Friday, November 22, 2013

Time in a Bottle

I love Jim Croce.  I love his rough and tumble ballads of violence, ego and vice ( a la 'Bad Leroy Brown' and 'Don't Mess Around with Jim') and I even love his soft, candlelit sentimental numbers ('Operator', I Got a Name').

Time in a Bottle is probably Jim's best known tune.  The original was recorded with two fingerpicked acoustic guitars (Jim and his sideman Maury Muehleisen) and can't really be improved upon.  I arranged it for solo banjo and really enjoy playing it.

Here is the video...

And here is the tablature...

Saturday, June 29, 2013

Foggy Mountain Breakdown - Variations

********************************UPDATE (July 19th)*********************************

So I came in third in the Banjo Hangout's 'Foggy Mountain Breakdown Challenge'.  You can check out the top 3 at

Was alot of fun.  Thanks to everyone who competed and voted.

I had someone request the tab for my arrangement so I've written it out  for anyone interested.  You can download it from my tablature archive here (it's in tabledit format.  If you don't have tabledit you can download the viewer at


I did a few posts offering some variations on Earl Scruggs' 'Foggy Mountain Breakdown' but never really showed the individual variations back to back.

Here I've recorded some variations on the previous variations thrown together and performed with guitar accompaniment provided by fellow Tishomingo String Bander Chris Russell.

Here it is...

Tuesday, June 4, 2013

After the Gold Rush

Came up with this little arrangement of one of my favourite Neil Young melodies.  It's played in the original key of D in standard tuning with the 5th string spiked to an A.

Here is the video...

And here is the tablature (click to enlarge)...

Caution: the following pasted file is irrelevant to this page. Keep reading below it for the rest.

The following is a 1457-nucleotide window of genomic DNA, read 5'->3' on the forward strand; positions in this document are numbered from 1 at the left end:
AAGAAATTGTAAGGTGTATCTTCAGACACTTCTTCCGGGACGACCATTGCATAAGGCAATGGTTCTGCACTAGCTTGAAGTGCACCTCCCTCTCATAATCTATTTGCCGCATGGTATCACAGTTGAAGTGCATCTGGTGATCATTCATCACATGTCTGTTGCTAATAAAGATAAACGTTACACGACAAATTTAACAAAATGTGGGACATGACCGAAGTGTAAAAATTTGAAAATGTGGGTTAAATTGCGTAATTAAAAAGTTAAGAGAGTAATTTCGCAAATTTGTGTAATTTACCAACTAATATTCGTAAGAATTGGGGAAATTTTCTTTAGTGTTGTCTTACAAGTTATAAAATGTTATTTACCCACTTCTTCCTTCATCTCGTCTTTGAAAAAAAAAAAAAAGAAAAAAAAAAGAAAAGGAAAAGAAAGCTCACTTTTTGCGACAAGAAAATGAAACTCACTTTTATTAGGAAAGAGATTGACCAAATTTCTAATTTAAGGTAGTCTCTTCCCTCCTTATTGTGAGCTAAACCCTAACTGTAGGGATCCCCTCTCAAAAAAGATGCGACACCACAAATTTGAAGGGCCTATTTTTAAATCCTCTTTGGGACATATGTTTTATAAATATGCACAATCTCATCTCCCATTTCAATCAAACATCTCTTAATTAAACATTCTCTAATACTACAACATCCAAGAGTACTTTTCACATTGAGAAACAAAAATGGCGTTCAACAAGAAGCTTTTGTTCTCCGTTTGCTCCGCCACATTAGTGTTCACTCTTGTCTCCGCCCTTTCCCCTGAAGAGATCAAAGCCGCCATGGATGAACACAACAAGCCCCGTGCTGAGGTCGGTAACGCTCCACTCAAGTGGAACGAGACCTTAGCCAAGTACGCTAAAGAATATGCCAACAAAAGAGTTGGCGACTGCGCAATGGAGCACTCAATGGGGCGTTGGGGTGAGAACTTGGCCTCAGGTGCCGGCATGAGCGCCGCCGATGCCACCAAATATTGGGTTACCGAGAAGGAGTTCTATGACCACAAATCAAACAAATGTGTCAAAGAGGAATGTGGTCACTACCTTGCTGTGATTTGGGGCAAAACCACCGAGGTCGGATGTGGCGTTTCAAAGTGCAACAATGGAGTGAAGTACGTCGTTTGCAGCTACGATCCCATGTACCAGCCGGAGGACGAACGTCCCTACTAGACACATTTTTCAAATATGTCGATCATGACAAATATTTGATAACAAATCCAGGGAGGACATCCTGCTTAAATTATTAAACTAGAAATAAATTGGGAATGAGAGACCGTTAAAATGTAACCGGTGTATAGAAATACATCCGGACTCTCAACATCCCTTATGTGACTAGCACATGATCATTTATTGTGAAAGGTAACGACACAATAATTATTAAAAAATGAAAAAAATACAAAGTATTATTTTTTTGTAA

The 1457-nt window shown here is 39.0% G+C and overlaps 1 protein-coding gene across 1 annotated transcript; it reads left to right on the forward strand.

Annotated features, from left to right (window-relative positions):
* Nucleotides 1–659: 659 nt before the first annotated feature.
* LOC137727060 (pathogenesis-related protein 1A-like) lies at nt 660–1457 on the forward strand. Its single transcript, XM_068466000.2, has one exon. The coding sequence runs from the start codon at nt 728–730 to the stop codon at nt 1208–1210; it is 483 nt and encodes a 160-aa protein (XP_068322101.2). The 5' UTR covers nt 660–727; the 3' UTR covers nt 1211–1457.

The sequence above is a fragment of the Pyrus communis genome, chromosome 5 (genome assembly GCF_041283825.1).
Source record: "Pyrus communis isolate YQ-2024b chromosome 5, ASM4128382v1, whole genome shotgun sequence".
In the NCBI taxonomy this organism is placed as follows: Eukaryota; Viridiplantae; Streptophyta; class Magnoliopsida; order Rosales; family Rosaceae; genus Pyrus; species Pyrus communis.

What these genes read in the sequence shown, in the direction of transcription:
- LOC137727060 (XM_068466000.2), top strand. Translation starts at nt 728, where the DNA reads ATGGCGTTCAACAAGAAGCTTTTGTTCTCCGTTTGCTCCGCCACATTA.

Friday, March 29, 2013

The Elsinore Rag

This is a new tune of mine that covers a range of techniques.  It begins in the key of G with a swelling arpeggio motif in the A section that leads to some low range single string in the B.  From there we modulate to the key of C for a section and then it's back to the key of G and a recap of the A section before finishing off with a long winded descending line (I recommend a TIM or TMI right hand pattern) and a faux-classical resolution.

Here is the video...

And here is the tablature...

Tuesday, February 19, 2013

The Tishomingo String Band (my band) to Play Regular Sunday Nights at the Portside Pub in Gastown, Vancouver

This is a bit of a celebratory/ promotional post that will only be of interest to readers living in, or planning to visit, the Vancouver area (Canada).  Our band will be playing Sunday nights from roughly 9:00-midnight at the Portside Pub in Gastown (7 Alexander).

It is a little late on a Sunday for most but if you feel like being bleary eyed at work Monday morning is a small price to pay for an evening of fun we will do our best to make sure you are not disappointed.

Here is a clip from Sunday before last at Portside.  Our mandolin player was unable to attend that night but we made do.  Thanks to my mom for the stellar camerawork!

Monday, February 18, 2013

Foggy Mountain Breakdown - Variation III

For this variation on good ol' Foggy Mountain we journey to the upper reaches of the fretboard.  Most of the playing is out of the G and E minor chord voicings up the neck with a few distractions thrown in (such as the chromatically descending fourths in measures 3-4).

The end of this variation features a barrage of triplet pulloffs.  All of the pulloffs descent from 3rd fret to 2nd fret to the open string.  If you have yet to encounter these types of pulls before I suggest spending some time with the metronome working on only one string and when you feel comfortable try it with string switching.

Without further adieu, here is the video of the variation played slow...

And here is the tablature (click to enlarge)...


Thursday, February 14, 2013

Exploring Foggy Mountain Breakdown Part II - Single String Break

For the second break I thought I would try some single string and just to make things fun I threw in a quote from AC/DC's 'Thunderstruck' (over the D chord).

I use mostly thumb/index/thumb/middle for my single string playing as it feels a little more solid and a little more like playing a role but straight thumb/index alternation is all good if you prefer.